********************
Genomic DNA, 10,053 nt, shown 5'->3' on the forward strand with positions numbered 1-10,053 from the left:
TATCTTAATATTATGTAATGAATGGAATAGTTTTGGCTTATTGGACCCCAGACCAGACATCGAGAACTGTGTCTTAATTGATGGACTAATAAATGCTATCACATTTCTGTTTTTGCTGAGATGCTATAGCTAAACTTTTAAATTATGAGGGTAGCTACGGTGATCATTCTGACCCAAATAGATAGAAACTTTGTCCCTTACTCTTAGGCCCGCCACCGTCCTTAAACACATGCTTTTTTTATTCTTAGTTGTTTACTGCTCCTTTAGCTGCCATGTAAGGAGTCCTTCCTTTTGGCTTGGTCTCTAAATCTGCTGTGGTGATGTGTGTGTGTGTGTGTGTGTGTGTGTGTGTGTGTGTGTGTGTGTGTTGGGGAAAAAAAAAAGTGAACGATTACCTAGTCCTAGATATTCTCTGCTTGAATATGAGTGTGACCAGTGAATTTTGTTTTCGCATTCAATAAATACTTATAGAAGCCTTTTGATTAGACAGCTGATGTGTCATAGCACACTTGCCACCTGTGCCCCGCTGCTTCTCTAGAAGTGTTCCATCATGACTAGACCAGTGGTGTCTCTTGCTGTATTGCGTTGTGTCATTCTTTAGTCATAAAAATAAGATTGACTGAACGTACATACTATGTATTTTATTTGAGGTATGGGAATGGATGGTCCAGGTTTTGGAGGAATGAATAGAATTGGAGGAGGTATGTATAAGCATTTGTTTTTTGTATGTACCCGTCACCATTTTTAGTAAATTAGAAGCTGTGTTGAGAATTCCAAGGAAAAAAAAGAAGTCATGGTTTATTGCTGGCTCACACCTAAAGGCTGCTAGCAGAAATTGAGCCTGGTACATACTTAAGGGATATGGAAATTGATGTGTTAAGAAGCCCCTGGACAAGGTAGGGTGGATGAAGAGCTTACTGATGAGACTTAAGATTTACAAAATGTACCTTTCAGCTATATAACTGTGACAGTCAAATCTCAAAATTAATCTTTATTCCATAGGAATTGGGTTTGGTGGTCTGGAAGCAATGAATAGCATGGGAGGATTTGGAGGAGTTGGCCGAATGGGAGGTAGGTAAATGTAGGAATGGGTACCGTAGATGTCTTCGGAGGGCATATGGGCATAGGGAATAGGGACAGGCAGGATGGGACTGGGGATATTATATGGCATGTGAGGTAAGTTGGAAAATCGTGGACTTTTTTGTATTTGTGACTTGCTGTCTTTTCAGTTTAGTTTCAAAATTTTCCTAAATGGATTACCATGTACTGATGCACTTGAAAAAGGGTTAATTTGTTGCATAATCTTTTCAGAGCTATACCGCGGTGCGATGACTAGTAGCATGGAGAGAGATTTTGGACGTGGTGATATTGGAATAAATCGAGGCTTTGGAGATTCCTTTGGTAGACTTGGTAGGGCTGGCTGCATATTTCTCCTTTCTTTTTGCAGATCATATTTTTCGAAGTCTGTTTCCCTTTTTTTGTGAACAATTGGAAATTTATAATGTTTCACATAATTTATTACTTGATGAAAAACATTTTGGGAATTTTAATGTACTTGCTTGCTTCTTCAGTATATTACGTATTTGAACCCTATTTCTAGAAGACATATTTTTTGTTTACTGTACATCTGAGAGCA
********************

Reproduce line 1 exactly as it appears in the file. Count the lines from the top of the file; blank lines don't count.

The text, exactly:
Genomic DNA, 10,053 nt, shown 5'->3' on the forward strand with positions numbered 1-10,053 from the left: